Definition of caboose in English:


See synonyms for caboose on

Translate caboose into Spanish


  • 1North American A railroad car with accommodations for the train crew, typically attached to the end of the train.

    ‘Pooled cabooses stayed with a train to final destination and the crew slept in a bunkhouse like the engine crews had always done.’
    • ‘This is only worth noting because the train had a caboose, which is rarely seen these days.’
    • ‘Michael and I also rode in one direction on the upper seats in the train's caboose.’
    • ‘At the western end the flagman cuts off his caboose and stands at the hand-brake, easing down the speed.’
    • ‘Several train cabooses have been moved to the resort, set on rail tracks and equipped with bathrooms, heat, and beds.’
    • ‘The pusher crew was a special class of service, because they had to run around a caboose at Alleghany anyway, so the crew was already making ‘local rate-of-pay.’’
    • ‘My friends asked what the devices laying on a rack by the yard office were and I briefly explained end of train devices and how they replaced the caboose and how we had one on our own train.’
    • ‘There's only one thing I like more than eating my roast beef sandwich, and that's eating my roast beef sandwich in the caboose of the train.’
    • ‘A list of the most influential hip-hop cultural figures of the last 20 years is the caboose on this train.’
    • ‘The types of trains, and what is between the locomotive and the caboose can be chosen before embarking on your journey.’
    • ‘The run up the Sqaulicum line is made in reverse, with the engine pushing any cars, and a caboose leading the way on the long back-up move to the cold storage plant.’
    • ‘Aside from the two conductors and two tail-end brakemen riding in the cabooses there was an engineer and fireman on each of the four steam locomotives and a head-end brakeman on the assist engines.’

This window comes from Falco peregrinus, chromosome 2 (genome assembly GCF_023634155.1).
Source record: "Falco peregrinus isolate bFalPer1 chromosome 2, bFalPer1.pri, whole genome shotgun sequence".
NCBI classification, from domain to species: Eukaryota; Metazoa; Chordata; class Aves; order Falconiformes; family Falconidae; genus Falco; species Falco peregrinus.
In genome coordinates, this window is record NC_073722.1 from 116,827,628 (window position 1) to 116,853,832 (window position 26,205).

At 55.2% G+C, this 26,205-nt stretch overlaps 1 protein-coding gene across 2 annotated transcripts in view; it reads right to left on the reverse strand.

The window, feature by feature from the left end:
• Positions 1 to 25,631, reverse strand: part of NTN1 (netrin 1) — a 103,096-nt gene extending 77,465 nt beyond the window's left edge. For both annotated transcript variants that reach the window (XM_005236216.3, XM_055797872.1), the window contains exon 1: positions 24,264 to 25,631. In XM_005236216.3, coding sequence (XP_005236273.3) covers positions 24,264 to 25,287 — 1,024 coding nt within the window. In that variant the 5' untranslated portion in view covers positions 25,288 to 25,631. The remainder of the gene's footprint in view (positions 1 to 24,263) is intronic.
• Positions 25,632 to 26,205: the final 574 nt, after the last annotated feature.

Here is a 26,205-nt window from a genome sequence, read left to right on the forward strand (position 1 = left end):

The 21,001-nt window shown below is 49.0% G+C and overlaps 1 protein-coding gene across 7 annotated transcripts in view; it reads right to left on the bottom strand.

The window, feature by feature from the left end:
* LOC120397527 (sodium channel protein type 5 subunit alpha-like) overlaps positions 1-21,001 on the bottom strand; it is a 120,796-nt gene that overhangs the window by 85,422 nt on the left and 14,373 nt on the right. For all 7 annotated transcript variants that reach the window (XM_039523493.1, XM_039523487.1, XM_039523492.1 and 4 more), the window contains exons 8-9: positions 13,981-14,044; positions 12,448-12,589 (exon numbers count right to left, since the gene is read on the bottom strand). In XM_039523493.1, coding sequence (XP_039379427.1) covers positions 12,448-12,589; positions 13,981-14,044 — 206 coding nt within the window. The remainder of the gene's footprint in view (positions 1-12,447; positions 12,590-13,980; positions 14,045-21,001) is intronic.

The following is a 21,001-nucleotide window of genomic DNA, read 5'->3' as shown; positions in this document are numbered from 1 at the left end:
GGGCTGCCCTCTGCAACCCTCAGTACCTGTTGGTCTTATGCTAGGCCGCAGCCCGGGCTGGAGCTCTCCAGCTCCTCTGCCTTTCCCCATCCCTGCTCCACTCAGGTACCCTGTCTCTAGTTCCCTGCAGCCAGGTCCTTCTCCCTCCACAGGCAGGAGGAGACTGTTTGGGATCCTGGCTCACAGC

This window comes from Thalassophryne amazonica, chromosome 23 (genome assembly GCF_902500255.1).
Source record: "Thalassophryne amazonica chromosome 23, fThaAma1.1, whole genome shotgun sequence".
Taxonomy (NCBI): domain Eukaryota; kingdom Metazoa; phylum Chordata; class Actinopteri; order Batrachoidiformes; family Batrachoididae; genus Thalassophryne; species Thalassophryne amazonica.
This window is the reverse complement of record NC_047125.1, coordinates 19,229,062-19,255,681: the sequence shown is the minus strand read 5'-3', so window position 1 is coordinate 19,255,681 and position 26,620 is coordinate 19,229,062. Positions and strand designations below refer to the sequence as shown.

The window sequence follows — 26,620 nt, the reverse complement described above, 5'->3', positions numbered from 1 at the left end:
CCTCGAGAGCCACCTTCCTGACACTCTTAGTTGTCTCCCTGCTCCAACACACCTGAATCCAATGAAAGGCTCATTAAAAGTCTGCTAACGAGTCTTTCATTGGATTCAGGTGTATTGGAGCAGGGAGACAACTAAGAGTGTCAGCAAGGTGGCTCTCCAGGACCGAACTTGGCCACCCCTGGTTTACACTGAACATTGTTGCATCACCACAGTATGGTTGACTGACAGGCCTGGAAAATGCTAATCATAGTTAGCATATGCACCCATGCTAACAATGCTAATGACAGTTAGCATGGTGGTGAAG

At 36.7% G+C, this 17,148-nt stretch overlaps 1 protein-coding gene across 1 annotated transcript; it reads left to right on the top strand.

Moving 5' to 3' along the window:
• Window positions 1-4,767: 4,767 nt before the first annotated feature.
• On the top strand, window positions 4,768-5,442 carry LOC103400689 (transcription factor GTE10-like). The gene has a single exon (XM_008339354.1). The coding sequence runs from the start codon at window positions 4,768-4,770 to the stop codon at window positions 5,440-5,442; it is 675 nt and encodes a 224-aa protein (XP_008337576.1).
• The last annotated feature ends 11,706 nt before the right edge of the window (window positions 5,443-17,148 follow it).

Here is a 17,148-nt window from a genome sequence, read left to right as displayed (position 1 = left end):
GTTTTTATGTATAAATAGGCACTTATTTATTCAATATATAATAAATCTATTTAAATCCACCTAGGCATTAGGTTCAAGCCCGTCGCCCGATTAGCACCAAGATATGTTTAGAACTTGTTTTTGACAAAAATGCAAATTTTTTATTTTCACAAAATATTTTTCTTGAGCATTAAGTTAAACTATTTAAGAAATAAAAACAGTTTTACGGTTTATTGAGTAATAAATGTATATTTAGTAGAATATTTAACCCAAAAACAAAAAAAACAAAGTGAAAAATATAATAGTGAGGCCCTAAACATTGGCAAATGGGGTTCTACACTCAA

• ‘This shop was later shut down with the end of the use of cabooses on most freight trains.’
    • ‘At the end of the train was an open caboose where we were able to view the mountain scenery more clearly.’
    • ‘At each stop, children visit with Santa Claus in the caboose before touring two more cars full of holiday displays.’
    • ‘The conductor and brakeman in the caboose were forgotten about!’
    • ‘In 1888, two cabooses were obtained and put in service.’
    • ‘The caboose starts suddenly, then eases to a gentle roll.’
    • ‘We all switched trains, I was offered the chance to ride in the caboose which would lead the way back to Greenbank.’
    • ‘Steam locomotives gave way to diesels, and cabooses were replaced by little boxes.’
    buttocks, behind, backside, bottom, rear, rear end, seat, haunches, cheeks
    1. 1.1 informal (typically referring to a woman) buttocks.
      • ‘she's got a sexy caboose’
  • 2 archaic A kitchen on a ship's deck.

    ‘There was only one caboose for all the emigrants in common, but occasionally the ship's caboose was used in addition.’
    • ‘The ship's caboose occupied a prominent position in the centre of the encampment; and a small well dug on one side proved that the most methodical attention had been paid by the commander to the comforts of his shipwrecked crew and passengers.’
    buttocks, backside, behind, bottom, rear end, rump, seat, haunches, hindquarters, cheeks



/kəˈbo͞os/ /kəˈbus/


Mid 18th century from Dutch kabuis, kombuis, of unknown origin.